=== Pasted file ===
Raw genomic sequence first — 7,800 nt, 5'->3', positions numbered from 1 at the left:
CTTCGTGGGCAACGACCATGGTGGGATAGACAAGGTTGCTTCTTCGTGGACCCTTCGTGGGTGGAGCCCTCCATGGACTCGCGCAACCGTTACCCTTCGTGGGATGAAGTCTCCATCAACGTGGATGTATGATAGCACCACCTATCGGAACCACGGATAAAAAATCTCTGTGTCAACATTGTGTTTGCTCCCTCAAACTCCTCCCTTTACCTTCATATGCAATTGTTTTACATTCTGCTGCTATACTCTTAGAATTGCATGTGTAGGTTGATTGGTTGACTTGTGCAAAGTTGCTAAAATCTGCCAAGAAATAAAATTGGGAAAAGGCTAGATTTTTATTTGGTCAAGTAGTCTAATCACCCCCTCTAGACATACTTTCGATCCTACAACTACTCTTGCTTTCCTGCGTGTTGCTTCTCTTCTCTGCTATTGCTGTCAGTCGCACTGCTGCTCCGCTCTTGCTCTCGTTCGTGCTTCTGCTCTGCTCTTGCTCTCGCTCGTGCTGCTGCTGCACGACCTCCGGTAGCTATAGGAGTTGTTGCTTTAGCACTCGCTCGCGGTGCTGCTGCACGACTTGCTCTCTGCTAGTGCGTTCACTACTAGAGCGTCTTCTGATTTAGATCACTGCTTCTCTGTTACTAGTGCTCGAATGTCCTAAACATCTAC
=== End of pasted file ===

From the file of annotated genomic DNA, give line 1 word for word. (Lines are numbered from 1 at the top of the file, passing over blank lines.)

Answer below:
Raw genomic sequence first — 7,800 nt, 5'->3', positions numbered from 1 at the left: